Catastrophic Angel Response Team (C.A.R.T.)
Guardian Angel: Zeek
“How long am I going to be here?” I asked Zedekiah.
My grouchy controller snorted. “We’ve been trying to keep this guy from eating himself to death for months. Everyone who’s not a rookie has had to do it, and now you get to.”
“But I’m a rookie.”
Zedekiah’s usual sarcasm evaporated. “Kid, after what you pulled on your last mission, you’re lucky not to be locked up.”
What I’d pulled? I still didn’t know what I’d done wrong. I opened my mouth to say so, but Zedekiah interrupted me.
“You’re here for twenty-four hours. This guy has to be healthy enough to drag another man off of train tracks and across a street. He’s borderline diabetic, and your job is to keep him from eating everything in sight.”
“And how am I supposed to do that?” I looked around the man’s apartment—he was in the shower at the moment—and took it all in.
He had hidden candy stashes in his office, alcohol in almost every room, a pantry full of cookies and snack cakes, and the fridge was filled with leftover pizza, Chinese, and several items that had rotted beyond recognition.
“I’m granting you the power to move things and to touch him. I’d say to use it sparingly, but no one else has. The last guardian angel assigned had to wrestle a two liter bottle of soda pop from him.”
“Wrestled it away from him?” I asked. “What does he think is going on?”
“According to the notes, he believes in the world of the fey.”
I winced. “People actually believe that still?”
“This guy does. He thinks we are evil sprites, or whatever, trying to keep him from being happy.”
I tried to reason the man out in my mind, but couldn’t. Who thought evil sprites were trying to ruin their life and then not do anything about it? Or had he? “Should I be expecting anything unusual? Traps or anything?”
“This guy isn’t that smart.”
“How many different guardian angels have been here?” I asked.
“Over a hundred.”
“And did any of them come back for a second day?”
“None of them.”
I lifted a finger, as if Zedekiah could see me. “And that’s not suspicious to you?”
“After a day of dealing with this guy, I think you’ll understand.”
I didn’t buy it. First the idiot on the tight rope and now this guy? The bathroom door creaked open. There wasn’t anything in the man’s bedroom, so spent a few minutes familiarizing myself with every treat in the apartment. The volume of carbs within reach of his desk was alarming, to say the least. It had been a while since I’d been human, but I was pretty sure no one person could eat that much sugar in a week, not to mention everything in the pantry. “Does he have friends over?”
“Not to my knowledge.”
The schedule Zedekiah had provided me with stated that this man went out for more snacks every day. How was he not swimming in boxes by now? The light on my wristband turned yellow and started to blink. Zedekiah had warned me that it would probably stay that way for the rest of the day.
I’d expected the man to be huge, but instead he looked pretty normal. A small belly and soft arms, but nothing like the glutton I’d been ready for. He sat down at his desk, pushed a button on his computer, and then reached for a box of cupcakes.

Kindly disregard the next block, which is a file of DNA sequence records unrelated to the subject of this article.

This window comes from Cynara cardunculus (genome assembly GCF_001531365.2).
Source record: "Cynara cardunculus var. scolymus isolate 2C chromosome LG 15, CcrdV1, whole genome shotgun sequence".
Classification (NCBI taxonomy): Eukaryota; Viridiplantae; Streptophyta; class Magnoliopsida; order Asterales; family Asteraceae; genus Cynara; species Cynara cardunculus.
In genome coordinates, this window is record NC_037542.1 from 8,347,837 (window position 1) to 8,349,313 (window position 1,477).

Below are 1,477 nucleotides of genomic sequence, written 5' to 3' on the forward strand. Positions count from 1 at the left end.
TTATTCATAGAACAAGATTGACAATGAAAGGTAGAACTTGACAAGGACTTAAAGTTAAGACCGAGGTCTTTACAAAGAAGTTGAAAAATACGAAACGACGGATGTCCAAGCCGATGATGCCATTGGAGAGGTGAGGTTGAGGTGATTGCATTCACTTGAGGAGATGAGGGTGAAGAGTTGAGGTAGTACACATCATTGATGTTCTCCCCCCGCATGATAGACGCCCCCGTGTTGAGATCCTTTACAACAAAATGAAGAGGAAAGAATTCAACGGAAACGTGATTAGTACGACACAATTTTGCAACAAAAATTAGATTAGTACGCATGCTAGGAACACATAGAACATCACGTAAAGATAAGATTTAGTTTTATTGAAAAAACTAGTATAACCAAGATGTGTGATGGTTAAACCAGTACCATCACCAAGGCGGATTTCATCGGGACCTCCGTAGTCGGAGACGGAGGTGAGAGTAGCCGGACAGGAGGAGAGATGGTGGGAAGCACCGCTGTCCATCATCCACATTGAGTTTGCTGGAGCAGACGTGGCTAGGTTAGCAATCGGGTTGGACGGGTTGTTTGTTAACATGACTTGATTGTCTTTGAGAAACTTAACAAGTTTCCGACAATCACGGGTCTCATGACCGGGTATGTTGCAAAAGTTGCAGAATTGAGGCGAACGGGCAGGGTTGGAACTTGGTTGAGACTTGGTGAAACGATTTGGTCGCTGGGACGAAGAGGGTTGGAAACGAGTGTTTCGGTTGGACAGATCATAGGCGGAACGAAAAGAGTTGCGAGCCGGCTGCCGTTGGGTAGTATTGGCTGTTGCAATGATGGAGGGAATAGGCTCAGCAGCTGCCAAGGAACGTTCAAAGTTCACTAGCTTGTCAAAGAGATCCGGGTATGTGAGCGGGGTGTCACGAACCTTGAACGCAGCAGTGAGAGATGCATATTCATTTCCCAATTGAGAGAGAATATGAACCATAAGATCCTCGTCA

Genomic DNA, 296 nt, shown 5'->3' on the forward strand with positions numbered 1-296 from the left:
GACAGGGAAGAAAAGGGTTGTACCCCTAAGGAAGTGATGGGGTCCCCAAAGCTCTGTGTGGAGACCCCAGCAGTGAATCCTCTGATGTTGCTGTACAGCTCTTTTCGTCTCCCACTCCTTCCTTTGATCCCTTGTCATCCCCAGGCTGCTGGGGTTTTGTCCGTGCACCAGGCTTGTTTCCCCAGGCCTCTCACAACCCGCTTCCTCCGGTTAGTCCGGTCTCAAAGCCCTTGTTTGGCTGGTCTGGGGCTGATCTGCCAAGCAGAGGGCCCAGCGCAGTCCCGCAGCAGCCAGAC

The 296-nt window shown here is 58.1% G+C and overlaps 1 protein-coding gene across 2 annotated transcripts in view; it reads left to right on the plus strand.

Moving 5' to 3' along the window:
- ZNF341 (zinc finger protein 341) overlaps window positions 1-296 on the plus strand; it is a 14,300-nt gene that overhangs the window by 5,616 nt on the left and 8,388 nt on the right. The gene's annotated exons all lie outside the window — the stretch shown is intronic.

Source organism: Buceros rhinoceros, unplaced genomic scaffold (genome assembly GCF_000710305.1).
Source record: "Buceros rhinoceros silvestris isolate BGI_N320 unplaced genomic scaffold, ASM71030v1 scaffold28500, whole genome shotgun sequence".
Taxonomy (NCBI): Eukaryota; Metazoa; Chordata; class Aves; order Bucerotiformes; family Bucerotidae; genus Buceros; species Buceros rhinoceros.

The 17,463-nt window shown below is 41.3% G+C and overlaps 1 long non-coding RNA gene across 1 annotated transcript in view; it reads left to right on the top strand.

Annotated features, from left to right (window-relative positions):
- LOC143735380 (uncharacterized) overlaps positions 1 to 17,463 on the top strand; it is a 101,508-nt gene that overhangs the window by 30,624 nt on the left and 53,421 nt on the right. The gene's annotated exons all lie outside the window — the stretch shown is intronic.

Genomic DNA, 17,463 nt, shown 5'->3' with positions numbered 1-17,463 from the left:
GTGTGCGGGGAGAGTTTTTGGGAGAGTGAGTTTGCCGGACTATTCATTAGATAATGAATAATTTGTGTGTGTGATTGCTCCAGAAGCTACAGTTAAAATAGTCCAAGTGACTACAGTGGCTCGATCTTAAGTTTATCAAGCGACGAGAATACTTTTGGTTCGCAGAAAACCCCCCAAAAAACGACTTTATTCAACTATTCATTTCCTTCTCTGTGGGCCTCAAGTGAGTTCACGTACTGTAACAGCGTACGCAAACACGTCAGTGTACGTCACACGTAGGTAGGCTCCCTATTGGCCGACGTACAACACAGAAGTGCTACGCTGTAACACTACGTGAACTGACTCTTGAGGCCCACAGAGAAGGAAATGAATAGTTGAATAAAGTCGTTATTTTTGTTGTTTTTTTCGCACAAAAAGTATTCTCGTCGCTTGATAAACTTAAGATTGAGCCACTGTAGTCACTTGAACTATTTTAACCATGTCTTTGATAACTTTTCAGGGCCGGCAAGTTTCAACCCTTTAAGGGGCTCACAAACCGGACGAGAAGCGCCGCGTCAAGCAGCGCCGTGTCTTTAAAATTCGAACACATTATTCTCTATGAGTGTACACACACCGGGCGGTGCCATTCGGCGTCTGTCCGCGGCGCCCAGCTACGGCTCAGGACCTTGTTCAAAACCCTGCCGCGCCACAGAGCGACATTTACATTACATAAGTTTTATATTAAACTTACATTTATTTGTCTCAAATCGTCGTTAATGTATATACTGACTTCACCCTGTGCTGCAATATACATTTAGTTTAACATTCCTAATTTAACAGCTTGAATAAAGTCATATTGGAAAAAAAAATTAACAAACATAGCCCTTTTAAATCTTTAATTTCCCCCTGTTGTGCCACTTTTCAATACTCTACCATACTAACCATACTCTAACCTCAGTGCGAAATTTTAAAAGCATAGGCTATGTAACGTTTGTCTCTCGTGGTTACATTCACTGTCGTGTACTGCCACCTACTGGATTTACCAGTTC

The light on my wristband went orange.
“Better get those away from him,” Zedekiah said.
I sighed, walked over, and took the box. The man let it go without a fight, then reached into his desk drawer for another.
“Seriously?” This time I slapped the box onto the floor. The man shrugged and started playing on his computer. His hand strayed toward a different drawer.
“It’s going to be like this all day,” Zedekiah said.
“Why are we saving him? He clearly doesn’t want to be saved.”
“Someone upstairs needs him.”
The question was why? Why this man, who had no desire to live?
I turned the latest box over, and emptied the contents into the garbage can.
Third time was a charm, because the man shrugged and went to work.
I watched him like a hawk, but he didn’t go for any more snacks until he got up for the first time. After a trip to the bathroom, he went to the kitchen and started piling a plate full of breakfast pastries. I decided to try a different tactic. I walked up to him and said, “You don’t need those.”
He stopped and turned his head to look at me.
At least that’s what it felt like. My insides went cold as he blinked at me once, then resumed the walk back to his desk.
Had he seen me? I rushed after him. “Maybe some milk? Or yogurt?”
The man shook his head and sat at his desk. He’d eaten an entire doughnut before I had a chance to stop him. The rest went into the garbage. He shrugged and went back to working.
He got up every hour. By the time lunch came around the floor was littered with food I’d smacked out of his hand.
There was something seriously wrong here. But if that was the case, why hadn’t anyone else figured it out? I was a rookie. I didn’t have much field experience, but I this had all the signs of a curse.
The man managed to down an entire bottle of soda pop while I was contemplating, and the light on my wristband began to blink red.
Maybe this was a test.
dredged up what I knew about curses, got the release for one in my mind, walked up to the man and slapped him on the forehead.
My hand went through his head and came out the back, along with a small piece of darkness.
“Kid, what are you doing?” Zedekiah asked.
“It’s a curse,” I said. “Better get a contamination team down here before it gets away.”
Zedekiah swore. “Kid, we’ve got big problems.”